When recreational players are faced with a shot around the green, we tend to rely on a high loft wedge to execute it, whether or not that club is the right one for the job.
That’s a mistake, says Stefanie Shaw, a professional instructor at Ocean Reef Club in Key Largo, Fla., and Sebonack Golf Club in Southampton, New York.
“You have to take a really big swing to hit a high-loft club to get it to travel a really short distance, so there’s a lot of room for error there,” Shaw told me during the recent Top 100. GOLF Teacher Summit at Pinehurst. “I like to say to my students: you throw with a sand wedge and you chip with a pitching wedge. The only time I want to have a high-loft wedge in my hand is when I need to get over an obstacle in front of me, like a bunker, thick grass, or water.
A high loft club is a wedge with a loft of 56 degrees or more – usually a sand wedge in most players’ bags.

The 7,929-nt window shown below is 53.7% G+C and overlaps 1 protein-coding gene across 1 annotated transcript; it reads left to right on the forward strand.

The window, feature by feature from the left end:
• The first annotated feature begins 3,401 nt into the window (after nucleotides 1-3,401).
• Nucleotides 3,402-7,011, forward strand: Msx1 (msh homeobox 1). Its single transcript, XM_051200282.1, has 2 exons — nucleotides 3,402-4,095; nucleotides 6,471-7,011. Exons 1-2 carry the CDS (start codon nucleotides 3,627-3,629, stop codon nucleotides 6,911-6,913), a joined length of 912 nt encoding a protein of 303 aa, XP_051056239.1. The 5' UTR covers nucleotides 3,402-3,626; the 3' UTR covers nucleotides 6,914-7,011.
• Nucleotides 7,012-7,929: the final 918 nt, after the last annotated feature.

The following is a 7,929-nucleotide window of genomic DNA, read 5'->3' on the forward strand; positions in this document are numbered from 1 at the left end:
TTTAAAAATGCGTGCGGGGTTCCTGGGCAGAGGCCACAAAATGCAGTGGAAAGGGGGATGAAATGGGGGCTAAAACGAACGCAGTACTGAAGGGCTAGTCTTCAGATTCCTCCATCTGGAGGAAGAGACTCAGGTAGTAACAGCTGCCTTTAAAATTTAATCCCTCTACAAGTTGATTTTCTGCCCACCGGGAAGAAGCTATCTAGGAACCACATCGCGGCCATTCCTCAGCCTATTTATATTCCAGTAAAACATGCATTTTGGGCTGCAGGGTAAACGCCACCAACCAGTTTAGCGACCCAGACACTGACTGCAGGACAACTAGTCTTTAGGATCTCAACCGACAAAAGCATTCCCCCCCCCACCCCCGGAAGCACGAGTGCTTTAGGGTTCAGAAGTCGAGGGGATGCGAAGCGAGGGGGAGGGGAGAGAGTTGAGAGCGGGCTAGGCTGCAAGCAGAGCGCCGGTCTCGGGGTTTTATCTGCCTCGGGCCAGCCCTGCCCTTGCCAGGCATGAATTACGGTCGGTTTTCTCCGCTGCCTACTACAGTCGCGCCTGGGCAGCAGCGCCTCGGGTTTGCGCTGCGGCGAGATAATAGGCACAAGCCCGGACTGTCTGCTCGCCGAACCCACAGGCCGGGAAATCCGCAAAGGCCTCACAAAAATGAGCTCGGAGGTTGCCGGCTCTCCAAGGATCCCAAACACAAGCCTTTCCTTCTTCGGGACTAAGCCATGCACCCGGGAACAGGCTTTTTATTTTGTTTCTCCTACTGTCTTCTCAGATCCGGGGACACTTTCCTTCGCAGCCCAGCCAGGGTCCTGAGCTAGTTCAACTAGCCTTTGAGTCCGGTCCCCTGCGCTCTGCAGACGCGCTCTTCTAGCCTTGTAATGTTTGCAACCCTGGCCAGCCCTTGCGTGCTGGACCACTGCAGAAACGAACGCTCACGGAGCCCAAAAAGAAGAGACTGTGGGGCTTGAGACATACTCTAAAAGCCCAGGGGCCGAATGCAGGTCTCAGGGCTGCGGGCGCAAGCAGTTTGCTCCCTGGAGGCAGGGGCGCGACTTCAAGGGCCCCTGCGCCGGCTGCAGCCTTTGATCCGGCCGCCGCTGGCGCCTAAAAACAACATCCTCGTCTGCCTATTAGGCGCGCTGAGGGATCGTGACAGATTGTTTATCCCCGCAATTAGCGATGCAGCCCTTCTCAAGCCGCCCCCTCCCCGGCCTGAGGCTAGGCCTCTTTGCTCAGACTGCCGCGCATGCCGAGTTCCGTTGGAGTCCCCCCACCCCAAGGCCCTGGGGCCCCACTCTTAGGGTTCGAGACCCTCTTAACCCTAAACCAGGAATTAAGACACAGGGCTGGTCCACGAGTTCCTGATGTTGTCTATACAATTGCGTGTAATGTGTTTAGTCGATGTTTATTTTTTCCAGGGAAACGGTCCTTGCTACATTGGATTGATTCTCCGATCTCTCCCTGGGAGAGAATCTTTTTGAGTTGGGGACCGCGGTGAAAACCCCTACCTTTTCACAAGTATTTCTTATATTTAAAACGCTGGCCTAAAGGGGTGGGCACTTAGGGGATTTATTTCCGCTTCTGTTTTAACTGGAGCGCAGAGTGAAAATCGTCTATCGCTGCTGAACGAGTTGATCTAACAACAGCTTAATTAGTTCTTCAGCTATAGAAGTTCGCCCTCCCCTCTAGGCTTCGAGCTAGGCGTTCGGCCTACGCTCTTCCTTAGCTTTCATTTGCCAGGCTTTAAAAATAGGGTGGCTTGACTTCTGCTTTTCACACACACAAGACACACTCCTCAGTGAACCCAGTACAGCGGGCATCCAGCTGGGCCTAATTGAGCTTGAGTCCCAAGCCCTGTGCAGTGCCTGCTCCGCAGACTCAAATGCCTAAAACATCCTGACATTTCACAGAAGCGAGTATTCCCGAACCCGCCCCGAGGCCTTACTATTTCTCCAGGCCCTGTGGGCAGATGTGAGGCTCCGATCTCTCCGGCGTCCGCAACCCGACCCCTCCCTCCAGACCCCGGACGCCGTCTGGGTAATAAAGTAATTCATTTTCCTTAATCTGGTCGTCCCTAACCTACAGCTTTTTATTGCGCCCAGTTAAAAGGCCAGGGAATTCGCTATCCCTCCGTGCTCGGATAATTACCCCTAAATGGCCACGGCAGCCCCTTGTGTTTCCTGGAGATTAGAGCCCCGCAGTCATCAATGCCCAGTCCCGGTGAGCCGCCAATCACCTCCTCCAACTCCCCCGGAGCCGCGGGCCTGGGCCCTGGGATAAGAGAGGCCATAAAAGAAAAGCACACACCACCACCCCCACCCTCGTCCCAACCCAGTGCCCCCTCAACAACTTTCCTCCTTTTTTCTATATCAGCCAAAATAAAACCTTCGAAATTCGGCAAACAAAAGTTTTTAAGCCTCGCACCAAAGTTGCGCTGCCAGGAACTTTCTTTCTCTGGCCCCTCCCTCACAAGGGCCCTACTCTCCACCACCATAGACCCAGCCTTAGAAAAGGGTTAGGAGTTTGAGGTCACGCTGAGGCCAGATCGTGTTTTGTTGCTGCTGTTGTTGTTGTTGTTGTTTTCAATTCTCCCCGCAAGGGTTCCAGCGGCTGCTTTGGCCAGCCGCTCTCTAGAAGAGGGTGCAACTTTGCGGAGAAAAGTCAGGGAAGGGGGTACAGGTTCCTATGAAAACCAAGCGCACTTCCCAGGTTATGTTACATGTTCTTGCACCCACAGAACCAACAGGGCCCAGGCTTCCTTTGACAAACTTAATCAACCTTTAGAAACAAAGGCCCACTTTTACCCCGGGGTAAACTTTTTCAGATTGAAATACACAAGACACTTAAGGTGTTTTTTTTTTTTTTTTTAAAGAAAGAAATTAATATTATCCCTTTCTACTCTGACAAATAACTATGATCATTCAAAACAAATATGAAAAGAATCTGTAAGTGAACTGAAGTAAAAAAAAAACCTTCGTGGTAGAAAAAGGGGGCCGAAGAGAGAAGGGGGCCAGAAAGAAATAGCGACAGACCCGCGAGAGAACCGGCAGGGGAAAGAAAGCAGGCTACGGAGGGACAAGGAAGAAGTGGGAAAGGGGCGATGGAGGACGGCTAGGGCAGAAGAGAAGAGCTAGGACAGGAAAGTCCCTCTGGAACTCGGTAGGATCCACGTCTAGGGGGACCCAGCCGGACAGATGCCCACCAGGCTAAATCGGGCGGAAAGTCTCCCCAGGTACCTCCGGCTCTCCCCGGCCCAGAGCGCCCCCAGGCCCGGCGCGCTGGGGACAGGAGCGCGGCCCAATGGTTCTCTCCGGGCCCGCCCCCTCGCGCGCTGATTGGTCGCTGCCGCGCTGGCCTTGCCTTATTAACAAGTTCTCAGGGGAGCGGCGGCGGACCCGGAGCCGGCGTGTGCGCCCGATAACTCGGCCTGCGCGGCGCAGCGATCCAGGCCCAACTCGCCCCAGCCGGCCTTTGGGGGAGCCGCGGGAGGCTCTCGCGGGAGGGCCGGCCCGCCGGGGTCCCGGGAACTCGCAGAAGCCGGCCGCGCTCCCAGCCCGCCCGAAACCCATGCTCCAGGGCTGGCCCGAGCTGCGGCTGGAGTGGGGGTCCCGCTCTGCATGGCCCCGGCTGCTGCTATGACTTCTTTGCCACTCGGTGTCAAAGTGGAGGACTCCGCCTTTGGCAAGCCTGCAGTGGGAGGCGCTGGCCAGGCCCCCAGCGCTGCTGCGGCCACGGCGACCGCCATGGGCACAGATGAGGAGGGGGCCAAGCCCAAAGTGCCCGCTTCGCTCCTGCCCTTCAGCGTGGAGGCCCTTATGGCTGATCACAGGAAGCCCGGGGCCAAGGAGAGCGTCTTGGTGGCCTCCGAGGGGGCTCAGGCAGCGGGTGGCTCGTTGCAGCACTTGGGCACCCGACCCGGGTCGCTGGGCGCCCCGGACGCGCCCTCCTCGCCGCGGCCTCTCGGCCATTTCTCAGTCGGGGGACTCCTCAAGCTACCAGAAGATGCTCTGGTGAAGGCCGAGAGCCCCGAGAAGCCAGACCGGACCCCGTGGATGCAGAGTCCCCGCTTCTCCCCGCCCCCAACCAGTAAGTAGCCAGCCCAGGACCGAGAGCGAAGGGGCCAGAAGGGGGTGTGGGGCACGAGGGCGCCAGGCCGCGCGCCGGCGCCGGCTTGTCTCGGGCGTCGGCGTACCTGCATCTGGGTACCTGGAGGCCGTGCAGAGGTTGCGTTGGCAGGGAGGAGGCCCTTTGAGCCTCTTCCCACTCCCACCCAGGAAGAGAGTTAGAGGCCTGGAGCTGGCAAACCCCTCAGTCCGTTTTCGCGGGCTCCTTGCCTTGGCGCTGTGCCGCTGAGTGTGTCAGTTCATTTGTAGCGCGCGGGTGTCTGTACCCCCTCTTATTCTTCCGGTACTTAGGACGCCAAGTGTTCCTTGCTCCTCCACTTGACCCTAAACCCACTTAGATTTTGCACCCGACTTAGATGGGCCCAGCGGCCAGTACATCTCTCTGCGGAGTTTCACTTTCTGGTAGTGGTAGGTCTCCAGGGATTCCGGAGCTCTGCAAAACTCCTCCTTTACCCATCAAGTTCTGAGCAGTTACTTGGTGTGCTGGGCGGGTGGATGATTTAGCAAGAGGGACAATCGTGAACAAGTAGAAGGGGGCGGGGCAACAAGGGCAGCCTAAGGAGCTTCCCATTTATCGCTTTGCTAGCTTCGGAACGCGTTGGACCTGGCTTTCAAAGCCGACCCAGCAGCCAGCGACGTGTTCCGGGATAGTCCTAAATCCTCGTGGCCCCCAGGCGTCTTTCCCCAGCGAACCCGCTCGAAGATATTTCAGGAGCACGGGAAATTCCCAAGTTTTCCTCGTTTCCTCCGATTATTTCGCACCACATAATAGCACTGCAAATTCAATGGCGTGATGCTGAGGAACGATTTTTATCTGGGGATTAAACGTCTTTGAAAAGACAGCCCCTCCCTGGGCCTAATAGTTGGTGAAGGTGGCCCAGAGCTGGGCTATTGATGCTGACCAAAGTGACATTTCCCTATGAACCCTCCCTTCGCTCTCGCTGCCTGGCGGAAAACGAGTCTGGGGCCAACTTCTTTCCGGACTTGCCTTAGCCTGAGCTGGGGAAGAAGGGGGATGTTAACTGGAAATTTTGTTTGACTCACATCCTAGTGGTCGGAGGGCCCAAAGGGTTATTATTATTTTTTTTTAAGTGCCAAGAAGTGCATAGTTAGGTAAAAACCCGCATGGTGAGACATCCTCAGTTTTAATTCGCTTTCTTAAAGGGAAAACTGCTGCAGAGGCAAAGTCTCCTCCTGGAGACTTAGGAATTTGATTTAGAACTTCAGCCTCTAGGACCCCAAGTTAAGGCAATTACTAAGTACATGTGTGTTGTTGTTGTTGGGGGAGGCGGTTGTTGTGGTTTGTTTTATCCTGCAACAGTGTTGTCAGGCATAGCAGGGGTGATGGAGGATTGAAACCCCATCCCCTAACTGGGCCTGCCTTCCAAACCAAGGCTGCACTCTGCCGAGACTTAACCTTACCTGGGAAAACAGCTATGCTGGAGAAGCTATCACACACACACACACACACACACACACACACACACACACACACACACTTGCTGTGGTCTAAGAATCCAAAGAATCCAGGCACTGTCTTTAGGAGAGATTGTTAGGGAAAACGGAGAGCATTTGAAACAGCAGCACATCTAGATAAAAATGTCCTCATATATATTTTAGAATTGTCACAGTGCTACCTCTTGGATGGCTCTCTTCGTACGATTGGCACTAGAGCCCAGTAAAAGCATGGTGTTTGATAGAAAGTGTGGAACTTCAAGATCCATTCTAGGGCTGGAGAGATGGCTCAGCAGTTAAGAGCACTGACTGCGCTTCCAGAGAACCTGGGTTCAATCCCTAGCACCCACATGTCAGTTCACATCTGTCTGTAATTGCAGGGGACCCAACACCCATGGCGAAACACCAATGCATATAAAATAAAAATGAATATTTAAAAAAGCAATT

So instead of immediately hitting your sand wedge when faced with a chip, Shaw recommends using a club that you can keep low to the ground, like a pitching wedge. You can even opt for a mid-iron or even a hybrid if you’re comfortable.
“The longer I can keep a ball on the ground, the more control I have over it,” she said.
The next time you have a few extra minutes in the practice area, take a few balls to compare your results with different clubs around the green. Once you get comfortable with rolling out your low loft clubs, you’ll appreciate the added control and lower scores.